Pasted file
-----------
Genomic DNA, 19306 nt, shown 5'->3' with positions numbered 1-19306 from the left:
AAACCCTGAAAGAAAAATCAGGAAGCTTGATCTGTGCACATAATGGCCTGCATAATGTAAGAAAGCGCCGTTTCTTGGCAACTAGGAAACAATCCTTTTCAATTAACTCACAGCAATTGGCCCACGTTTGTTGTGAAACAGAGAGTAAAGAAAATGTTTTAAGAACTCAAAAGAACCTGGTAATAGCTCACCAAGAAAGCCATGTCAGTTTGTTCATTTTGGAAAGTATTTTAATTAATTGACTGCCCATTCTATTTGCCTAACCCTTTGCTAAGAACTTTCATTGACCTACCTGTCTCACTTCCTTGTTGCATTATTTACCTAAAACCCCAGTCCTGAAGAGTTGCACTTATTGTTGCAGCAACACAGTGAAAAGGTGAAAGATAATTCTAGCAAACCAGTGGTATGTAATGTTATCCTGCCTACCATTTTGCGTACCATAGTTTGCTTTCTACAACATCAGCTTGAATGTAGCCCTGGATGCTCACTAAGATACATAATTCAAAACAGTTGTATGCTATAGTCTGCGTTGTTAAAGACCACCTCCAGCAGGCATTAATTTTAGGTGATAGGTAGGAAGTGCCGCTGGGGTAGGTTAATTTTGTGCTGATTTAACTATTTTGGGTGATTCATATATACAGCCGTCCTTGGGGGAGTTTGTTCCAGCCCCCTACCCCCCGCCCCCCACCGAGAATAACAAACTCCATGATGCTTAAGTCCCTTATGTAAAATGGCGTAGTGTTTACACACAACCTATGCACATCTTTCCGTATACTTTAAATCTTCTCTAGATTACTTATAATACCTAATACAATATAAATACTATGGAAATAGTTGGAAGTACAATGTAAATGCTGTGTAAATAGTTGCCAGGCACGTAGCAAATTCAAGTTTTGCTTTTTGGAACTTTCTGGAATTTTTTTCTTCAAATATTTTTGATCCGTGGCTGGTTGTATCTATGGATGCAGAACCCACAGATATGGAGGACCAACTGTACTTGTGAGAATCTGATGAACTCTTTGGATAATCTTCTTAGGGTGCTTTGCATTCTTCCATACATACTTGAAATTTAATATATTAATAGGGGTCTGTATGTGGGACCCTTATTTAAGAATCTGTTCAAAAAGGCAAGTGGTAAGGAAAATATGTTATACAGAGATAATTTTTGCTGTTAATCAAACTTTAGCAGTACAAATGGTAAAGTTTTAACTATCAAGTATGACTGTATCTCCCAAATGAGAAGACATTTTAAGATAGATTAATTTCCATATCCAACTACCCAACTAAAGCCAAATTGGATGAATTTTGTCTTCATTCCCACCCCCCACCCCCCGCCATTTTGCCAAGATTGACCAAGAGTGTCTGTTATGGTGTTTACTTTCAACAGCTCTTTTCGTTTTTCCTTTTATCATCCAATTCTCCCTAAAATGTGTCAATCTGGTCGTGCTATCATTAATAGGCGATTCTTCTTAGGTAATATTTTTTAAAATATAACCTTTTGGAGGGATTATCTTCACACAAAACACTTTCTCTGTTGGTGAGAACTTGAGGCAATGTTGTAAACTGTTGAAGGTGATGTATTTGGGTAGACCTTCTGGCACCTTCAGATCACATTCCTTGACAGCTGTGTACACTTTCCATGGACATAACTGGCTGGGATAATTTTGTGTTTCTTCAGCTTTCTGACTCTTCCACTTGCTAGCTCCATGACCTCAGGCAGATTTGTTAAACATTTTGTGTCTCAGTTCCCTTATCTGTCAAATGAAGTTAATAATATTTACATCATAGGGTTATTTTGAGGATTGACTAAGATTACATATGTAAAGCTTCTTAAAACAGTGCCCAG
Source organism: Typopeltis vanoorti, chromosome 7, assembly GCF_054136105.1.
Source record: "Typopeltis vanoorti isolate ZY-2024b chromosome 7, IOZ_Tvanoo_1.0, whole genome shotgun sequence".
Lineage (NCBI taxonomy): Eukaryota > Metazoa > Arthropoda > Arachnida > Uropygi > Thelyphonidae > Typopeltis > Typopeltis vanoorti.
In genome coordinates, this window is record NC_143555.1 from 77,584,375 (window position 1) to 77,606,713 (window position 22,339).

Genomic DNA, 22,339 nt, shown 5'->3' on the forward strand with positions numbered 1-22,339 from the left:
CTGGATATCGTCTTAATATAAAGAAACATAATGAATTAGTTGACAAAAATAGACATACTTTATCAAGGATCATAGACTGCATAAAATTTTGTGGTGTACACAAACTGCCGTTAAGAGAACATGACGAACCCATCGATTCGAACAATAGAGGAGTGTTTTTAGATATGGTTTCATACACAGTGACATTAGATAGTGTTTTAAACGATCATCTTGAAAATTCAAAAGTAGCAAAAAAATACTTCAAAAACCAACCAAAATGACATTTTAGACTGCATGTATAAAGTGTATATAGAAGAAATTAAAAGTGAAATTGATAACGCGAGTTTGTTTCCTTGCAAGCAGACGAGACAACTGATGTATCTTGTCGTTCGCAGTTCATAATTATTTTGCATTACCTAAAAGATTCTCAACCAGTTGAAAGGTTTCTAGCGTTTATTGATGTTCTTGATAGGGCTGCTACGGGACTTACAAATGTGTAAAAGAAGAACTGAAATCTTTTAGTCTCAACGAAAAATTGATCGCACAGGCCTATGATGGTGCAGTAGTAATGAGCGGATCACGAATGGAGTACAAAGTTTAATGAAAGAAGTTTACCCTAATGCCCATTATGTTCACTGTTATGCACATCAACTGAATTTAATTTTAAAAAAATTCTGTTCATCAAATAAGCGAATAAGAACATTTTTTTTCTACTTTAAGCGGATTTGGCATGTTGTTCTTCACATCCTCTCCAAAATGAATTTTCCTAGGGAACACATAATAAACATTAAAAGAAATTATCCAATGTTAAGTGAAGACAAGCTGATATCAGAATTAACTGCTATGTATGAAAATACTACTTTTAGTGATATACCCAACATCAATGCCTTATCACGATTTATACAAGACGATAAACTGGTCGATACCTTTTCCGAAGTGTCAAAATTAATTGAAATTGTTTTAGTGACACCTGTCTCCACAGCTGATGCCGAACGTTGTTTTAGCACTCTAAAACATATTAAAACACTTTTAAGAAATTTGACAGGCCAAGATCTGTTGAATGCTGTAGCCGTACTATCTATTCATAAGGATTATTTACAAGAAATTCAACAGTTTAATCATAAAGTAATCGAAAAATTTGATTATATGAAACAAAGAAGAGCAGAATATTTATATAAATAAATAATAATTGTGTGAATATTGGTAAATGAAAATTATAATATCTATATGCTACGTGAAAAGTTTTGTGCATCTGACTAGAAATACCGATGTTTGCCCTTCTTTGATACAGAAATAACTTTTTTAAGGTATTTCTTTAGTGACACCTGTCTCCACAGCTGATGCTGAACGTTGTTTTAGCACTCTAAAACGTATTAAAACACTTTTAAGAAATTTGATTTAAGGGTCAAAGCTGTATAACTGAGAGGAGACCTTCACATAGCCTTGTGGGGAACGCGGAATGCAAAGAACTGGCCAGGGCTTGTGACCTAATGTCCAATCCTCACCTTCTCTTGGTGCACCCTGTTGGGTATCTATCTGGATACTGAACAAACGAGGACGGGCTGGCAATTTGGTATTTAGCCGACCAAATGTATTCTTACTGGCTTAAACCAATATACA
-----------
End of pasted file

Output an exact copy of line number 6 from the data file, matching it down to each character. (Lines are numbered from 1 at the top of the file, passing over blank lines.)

In genome coordinates, this window is record NC_143555.1 from 77,584,375 (window position 1) to 77,606,713 (window position 22,339).